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Ovation 1667 Acoustic Electric

Article from Electronics & Music Maker, June 1983

Ovation have a very good reputation for acoustic guitars, past users having included Edgar Froese of Tangerine Dream and Al Di Meola. The distinctive roundback style of an Ovation makes it immediately identifiable, and it's an unusually comfortable and accommodating guitar to play. The acoustic electric models from the Ovation range feature a piezoelectric pickup and FET preamplifier to give many of the sound possibilities of a solid body electric, in addition to acoustic features.


Tests by Charles Kaman, the founder of Ovation, indicated some time ago that traditional flat-top guitar design was far from efficient. A curved bowl gave more even acoustic response, and for this reason all Ovation models feature a curved back made from a patented acrylic material known as Lyrachord. This is claimed to be acoustically and structurally superior to wood, and to consistently vibrate at a known frequency, a fact which simplifies selection of the soundboard materials and design. Certainly it makes for comfortable styling with no hard edges, although the guitar does tend to slide around a little in use due to the curve of the back.

The rest of the guitar is constructed in wood, with the soundboard on the model we examined having a classic finish and consisting of what looked like Sitka spruce. Ovation necks are generally in Honduras Mahogany, with an Ebony fingerboard. Headstock fittings are in gold, consisting of Ovation branded machines fitted with acrylic washers, and with moving parts well sealed off. Frets are in silver with pearl diamond-shaped inlays on the fingerboard and dot markers on the side of the neck, and the nut and bridge saddles are plastic.

Battery compartment.

Since the FET preamplifier is powered, there's a box for a PP3 battery inside the body. This is released by turning a screw on the top side of the body, and can be pulled out of the soundhole past the strings fairly easily. Replacement of the battery box, however, requires that a couple of strings, at least the low E, be loosened. Since a cut-out from the acrylic body is unthinkable there doesn't seem to be much alternative to this system.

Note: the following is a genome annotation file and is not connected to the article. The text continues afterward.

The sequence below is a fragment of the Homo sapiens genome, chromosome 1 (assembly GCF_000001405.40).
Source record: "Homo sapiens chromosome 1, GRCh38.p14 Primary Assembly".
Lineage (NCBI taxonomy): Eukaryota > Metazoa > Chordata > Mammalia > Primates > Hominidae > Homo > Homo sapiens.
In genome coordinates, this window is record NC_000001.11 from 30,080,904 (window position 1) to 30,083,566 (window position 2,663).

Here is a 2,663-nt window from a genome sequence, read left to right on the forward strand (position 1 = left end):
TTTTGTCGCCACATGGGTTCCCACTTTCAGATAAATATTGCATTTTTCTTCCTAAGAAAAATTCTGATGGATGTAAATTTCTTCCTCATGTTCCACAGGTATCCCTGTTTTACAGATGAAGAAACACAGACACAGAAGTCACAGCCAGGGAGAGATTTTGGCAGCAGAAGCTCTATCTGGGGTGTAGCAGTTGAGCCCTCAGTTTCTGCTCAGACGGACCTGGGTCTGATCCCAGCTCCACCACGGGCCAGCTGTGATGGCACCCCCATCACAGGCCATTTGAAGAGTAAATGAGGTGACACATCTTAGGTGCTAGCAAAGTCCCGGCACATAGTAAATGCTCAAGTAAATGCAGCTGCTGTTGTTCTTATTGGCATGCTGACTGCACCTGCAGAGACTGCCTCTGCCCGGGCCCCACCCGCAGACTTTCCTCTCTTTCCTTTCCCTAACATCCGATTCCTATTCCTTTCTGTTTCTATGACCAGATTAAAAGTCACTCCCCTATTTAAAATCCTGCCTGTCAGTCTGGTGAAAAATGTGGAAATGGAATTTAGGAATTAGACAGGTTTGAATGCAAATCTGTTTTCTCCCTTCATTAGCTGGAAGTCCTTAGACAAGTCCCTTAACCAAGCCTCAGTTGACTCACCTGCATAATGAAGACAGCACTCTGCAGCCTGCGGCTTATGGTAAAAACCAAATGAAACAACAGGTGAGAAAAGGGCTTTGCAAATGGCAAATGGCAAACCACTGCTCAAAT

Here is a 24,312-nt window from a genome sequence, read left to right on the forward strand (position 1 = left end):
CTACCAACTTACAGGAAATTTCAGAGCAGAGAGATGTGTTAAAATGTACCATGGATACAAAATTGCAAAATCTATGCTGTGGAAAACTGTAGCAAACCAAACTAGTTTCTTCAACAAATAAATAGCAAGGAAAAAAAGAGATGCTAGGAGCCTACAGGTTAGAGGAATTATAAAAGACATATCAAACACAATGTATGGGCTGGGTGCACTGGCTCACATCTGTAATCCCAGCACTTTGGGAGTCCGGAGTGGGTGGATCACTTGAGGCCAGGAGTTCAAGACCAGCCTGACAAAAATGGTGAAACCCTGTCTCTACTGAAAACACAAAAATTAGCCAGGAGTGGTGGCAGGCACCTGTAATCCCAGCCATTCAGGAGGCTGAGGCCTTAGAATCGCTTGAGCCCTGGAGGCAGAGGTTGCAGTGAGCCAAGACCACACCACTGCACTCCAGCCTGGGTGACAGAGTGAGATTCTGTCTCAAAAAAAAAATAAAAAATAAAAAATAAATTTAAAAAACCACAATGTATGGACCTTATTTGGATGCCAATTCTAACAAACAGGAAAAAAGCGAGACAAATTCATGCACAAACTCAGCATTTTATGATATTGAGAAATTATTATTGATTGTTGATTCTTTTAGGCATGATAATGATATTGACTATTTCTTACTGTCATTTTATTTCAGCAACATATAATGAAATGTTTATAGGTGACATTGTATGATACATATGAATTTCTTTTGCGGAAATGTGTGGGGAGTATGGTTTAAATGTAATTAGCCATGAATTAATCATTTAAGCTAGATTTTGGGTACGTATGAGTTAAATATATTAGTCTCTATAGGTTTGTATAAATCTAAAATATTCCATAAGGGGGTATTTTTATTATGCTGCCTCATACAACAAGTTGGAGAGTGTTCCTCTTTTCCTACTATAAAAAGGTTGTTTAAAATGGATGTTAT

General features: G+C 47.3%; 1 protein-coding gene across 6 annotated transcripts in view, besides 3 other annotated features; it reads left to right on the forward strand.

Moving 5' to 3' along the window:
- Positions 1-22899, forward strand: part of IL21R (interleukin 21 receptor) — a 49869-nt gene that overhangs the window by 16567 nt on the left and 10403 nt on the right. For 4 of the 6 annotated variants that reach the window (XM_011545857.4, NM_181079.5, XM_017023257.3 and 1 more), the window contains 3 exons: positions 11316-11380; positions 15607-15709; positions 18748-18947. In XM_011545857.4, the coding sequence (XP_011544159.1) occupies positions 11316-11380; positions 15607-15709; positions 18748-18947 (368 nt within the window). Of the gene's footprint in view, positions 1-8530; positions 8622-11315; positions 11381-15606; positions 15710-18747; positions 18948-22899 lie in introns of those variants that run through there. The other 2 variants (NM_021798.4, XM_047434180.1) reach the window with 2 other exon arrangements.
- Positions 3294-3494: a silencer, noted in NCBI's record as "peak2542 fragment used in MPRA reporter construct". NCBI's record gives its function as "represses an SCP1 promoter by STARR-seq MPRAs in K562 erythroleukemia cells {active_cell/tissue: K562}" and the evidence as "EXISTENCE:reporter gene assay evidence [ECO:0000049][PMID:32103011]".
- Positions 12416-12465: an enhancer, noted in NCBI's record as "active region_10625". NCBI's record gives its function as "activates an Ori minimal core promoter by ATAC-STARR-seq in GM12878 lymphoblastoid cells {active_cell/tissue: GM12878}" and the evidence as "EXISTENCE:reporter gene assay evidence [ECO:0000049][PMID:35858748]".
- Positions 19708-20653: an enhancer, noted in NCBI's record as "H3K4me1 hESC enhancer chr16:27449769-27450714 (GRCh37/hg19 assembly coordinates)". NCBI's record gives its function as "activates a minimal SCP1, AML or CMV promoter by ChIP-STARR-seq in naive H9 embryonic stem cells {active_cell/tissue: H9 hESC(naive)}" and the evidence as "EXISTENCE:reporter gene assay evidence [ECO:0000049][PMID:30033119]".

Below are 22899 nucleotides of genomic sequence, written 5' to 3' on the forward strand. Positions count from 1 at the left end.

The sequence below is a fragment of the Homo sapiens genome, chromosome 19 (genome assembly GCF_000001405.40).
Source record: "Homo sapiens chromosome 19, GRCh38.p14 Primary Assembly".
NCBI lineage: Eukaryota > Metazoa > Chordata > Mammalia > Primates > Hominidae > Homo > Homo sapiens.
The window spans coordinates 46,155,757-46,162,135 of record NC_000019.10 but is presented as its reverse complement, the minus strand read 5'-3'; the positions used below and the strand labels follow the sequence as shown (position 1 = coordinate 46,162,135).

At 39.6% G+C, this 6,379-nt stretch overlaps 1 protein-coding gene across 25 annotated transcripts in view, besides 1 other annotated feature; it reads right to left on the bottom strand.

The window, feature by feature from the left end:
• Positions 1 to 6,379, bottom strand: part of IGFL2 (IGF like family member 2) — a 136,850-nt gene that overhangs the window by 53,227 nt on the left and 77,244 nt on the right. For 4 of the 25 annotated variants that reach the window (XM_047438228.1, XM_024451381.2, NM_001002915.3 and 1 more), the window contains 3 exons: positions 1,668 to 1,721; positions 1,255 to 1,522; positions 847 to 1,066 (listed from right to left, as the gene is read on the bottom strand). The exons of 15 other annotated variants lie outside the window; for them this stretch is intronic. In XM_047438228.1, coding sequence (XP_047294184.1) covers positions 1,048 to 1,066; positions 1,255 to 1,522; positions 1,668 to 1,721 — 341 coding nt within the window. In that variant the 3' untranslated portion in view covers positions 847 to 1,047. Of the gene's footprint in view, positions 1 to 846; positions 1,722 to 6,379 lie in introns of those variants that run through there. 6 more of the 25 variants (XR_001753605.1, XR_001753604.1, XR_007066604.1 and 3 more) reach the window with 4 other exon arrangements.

Strap hooks are at the usual two points, and the single chromed output socket is on the back of the bowl, so an angled jack is required for comfort. The Stereo Acoustic Electric has two jacks in the same position.


Controls for the pickup are on the top edge of the bowl. Arranged in a dual concentric design, the inner control is for volume (1-10) and the outer for Tone (Treble-Bass). Power for the preamp is located inside the body as mentioned, and the piezo pickups themselves are under, and part of, the bridge saddles.

Since most amplified acoustic guitars suffer from too much midrange, the FET preamp has two rejection bands at 600 Hz and 1200 Hz to produce a more natural acoustic sound. With the Volume control set at 0 the guitar functions just as an acoustic, while the recommended setting for amplified use is 3. This gives plenty of leeway for volume adjustments up or down without having recourse to Pack-line controls.

The Tone control, although marked Treble and Bass, does not in fact provide a boost in the bass range but is a simple Treble cut design. Since acoustic electric guitars are particularly prone to feedback because of their 'soundbox' design, it would have been interesting to have seen some kind of band-reject filter which could remove feedback at specific problem frequencies.

The controls work smoothly and without noise, and are reasonably placed for easy use. A final point for servicing is that connection to the preamp from the transducer is by a jack plug and socket rather than a solder joint, so removal of the preamp if necessary is easier and less liable to involve damage to the guitar.